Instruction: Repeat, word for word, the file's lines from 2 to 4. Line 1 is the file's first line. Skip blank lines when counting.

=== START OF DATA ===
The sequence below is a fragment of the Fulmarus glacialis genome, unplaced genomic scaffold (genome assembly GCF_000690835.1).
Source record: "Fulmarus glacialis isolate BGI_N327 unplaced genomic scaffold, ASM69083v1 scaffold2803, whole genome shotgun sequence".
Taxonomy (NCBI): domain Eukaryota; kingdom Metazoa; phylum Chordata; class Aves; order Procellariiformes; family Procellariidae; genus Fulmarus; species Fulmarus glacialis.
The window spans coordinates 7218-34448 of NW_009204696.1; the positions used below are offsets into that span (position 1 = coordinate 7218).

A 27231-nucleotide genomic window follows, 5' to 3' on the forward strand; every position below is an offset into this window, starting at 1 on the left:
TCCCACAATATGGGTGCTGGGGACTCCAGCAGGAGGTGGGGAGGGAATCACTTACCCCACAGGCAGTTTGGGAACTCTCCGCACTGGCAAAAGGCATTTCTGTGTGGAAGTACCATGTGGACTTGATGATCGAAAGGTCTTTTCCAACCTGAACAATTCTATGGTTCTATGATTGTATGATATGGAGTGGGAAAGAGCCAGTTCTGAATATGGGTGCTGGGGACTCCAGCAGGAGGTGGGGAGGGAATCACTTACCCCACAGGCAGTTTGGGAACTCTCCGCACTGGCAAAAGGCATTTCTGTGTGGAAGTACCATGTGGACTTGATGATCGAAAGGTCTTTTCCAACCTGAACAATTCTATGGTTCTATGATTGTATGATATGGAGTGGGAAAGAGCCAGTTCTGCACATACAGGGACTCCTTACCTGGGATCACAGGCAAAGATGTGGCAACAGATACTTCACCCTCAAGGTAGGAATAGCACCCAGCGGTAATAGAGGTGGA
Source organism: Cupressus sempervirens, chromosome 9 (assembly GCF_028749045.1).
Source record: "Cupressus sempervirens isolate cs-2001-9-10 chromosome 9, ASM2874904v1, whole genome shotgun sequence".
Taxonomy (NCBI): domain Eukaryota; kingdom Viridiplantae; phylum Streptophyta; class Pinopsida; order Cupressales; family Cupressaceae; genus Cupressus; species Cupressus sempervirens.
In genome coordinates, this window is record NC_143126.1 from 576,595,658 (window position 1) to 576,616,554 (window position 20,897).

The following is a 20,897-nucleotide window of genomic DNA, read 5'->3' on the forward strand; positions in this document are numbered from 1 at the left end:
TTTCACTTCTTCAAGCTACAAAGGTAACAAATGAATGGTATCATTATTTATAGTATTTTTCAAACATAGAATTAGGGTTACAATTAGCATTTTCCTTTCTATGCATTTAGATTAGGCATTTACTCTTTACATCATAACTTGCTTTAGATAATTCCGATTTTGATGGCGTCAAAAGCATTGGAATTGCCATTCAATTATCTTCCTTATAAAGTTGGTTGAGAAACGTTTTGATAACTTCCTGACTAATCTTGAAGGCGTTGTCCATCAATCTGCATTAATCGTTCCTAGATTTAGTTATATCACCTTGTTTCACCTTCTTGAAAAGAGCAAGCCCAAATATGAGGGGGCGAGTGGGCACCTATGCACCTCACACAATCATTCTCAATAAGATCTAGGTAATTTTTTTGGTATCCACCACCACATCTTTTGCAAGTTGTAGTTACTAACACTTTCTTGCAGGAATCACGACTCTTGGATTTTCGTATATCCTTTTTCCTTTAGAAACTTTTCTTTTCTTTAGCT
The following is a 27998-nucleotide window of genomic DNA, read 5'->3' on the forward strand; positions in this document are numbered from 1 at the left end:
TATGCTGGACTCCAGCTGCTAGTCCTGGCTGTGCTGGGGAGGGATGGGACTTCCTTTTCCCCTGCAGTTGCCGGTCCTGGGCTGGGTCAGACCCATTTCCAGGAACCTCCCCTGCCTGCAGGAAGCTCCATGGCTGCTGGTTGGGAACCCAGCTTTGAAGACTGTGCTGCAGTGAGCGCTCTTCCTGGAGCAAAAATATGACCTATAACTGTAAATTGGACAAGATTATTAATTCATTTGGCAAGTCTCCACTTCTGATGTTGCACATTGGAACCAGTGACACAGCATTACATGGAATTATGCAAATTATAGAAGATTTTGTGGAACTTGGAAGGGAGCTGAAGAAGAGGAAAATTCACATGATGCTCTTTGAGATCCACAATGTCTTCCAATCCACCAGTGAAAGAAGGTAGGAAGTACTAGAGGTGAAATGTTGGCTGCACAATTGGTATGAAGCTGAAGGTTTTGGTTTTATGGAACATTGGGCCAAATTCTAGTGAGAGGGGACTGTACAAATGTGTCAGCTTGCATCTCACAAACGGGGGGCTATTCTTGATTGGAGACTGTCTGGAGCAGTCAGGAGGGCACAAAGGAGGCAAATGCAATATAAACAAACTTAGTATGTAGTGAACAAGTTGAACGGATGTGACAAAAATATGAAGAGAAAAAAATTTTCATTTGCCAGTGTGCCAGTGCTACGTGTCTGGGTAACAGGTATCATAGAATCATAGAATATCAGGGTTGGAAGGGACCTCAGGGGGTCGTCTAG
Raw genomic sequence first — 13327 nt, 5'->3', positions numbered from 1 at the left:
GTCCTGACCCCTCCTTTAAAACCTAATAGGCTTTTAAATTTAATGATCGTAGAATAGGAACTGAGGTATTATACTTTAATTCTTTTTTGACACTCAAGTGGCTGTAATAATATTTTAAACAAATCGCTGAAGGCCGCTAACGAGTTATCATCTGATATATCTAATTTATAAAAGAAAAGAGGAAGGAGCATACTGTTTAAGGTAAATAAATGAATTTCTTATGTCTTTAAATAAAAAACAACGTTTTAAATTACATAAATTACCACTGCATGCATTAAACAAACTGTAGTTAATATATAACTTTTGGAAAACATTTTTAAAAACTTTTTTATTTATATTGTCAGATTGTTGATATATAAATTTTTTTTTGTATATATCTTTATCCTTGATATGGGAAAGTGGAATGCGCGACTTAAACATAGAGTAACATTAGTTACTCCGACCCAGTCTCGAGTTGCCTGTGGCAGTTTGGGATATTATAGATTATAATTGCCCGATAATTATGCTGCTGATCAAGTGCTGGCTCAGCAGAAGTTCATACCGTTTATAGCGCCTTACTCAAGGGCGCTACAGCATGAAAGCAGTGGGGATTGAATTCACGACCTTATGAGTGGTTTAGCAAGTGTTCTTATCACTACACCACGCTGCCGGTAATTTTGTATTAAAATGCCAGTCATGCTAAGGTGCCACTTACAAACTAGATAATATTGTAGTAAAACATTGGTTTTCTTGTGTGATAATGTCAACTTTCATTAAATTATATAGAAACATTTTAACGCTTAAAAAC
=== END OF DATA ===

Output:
Source record: "Fulmarus glacialis isolate BGI_N327 unplaced genomic scaffold, ASM69083v1 scaffold2803, whole genome shotgun sequence".
Taxonomy (NCBI): domain Eukaryota; kingdom Metazoa; phylum Chordata; class Aves; order Procellariiformes; family Procellariidae; genus Fulmarus; species Fulmarus glacialis.
The window spans coordinates 7218-34448 of NW_009204696.1; the positions used below are offsets into that span (position 1 = coordinate 7218).